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Posts Tagged ‘Red Elderberry Berries’

With the moderate drought we’re in I haven’t expected to see any fungi so I was surprised to see these little beauties popping up out of an old hay bale. From what I’ve read I believe they are wooly ink cap fungi (Coprinus lagopus.)

The wooly part of the name comes from the way the fungus is covered in “wool” as it comes out of the ground and because of the fuzzy stem, which can be seen here. The stem is hollow and very fragile, seeming to disappear at the slightest pressure from fingers. I love the color of the cap and gills but they seem, from what I saw these examples do, to change color as they age. And they age fast; this little mushroom goes through its entire above ground life cycle in just a day. By the end of this day these were black.

These mushrooms seem to just melt away as their spore bearing gills turn to “ink.” I’m not sure why this one looked so wet, because it was a dry day. Maybe the whole thing was turning to liquid.

The next day more mushrooms appeared from the same bale of hay, but this time they were wearing black and white. I wonder if the early morning, shaded light had something to do with the colors seen in the first three photos. This one was taken in full sun. I’ve seen them in both colors in online photos.

I saw a big bolete which had grown out of the side of an embankment, only to have gravity pull it downward. I think it might be the ruby bolete (Hortiboletus rubellus) but there are many that look alike and I’m not a mushroom expert.  Had I checked to see if it turned blue when it was bruised I would have known for sure but I didn’t want to eat it, I just wanted to admire it.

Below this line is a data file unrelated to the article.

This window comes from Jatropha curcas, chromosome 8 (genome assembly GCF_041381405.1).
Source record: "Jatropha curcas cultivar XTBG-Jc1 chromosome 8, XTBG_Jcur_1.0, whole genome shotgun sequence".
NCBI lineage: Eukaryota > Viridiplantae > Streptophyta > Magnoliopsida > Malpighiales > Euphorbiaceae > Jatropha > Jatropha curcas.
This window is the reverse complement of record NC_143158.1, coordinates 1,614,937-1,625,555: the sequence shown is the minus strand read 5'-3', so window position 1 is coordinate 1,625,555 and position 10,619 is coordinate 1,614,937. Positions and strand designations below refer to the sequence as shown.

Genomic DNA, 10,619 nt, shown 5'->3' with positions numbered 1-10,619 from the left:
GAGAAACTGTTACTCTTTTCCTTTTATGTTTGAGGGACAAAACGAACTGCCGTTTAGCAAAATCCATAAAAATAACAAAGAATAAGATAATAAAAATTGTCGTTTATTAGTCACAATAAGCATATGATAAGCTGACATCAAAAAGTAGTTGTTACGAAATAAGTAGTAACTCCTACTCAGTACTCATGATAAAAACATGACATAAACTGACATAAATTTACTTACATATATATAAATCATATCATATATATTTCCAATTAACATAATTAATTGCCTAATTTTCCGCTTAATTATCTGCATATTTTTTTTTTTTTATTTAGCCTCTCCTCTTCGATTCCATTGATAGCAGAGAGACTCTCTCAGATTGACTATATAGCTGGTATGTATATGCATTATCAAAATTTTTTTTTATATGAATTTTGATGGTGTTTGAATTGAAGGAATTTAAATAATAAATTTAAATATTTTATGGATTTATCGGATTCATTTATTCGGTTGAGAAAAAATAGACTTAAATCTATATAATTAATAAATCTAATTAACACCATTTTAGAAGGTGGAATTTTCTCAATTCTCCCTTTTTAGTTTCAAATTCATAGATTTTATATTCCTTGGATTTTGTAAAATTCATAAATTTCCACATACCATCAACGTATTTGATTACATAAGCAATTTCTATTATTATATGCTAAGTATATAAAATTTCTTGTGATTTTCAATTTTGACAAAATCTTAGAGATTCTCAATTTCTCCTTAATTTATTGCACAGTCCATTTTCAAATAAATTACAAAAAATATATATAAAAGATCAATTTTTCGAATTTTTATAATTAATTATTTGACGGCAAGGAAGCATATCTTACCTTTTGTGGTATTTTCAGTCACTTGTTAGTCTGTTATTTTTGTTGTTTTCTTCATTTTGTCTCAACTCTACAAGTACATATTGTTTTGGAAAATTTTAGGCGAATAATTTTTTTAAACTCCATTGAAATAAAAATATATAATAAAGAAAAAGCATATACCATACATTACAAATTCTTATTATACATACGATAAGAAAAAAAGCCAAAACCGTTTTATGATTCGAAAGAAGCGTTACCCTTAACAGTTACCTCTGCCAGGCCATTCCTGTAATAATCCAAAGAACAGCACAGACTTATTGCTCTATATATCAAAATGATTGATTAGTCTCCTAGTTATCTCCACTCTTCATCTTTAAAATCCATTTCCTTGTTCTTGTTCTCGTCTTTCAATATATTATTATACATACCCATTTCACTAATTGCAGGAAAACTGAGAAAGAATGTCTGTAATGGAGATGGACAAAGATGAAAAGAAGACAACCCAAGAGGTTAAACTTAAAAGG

I’ve heard from quite a few sources that hemlock varnish shelf (Ganoderma tsugae) growth seems to be exploding this year, for reasons unknown. People are seeing them everywhere and as this hemlock log shows, so am I. It is closely related to the Reishi mushroom found in China. That mushroom is considered the most important of all the herbs and substances used in Chinese Herbal Medicine, including ginseng and scientists around the world are researching its anti-cancer potential. I’m guessing this could be a valuable log; I stopped counting mushrooms at ten, and some were quite big.

Nature can show the brightest colors in the oddest places and I always wonder why. What benefit can this stalked bracket fungus gain from all of that color? Do the colors relate to the minerals it is absorbing from this old hemlock log? And why do the colors change over time?

Wooly oak galls are created by the wool sower gall wasp (Callirhytis seminator) and are about the size of a ping pong ball, but “felt covered” like a tennis ball. The gall is caused by secretions from the grubs of the gall wasp, which will only build it on white oak and only in spring. There are small seed like structures inside the gall which contain the wasp larva, and that’s why these galls are also called oak seed galls. They are a great help when searching for white oak trees. We have mostly red oaks here so I don’t see many of these.

I’m always amazed by the colors on the inner bark of trees. I’ve seen red, orange, yellow, and even blue. This photo shows the inner bark of an old gray birch, which had fallen off. I liked the patterns as well as the colors. Things like this always make me wonder why the most beautiful parts of a tree are sometimes hidden away where nobody can see them.

I also liked the pattern the leaves of this Japanese painted fern (Athyrium niponicum) made. I often see this beautiful little fern in gardens.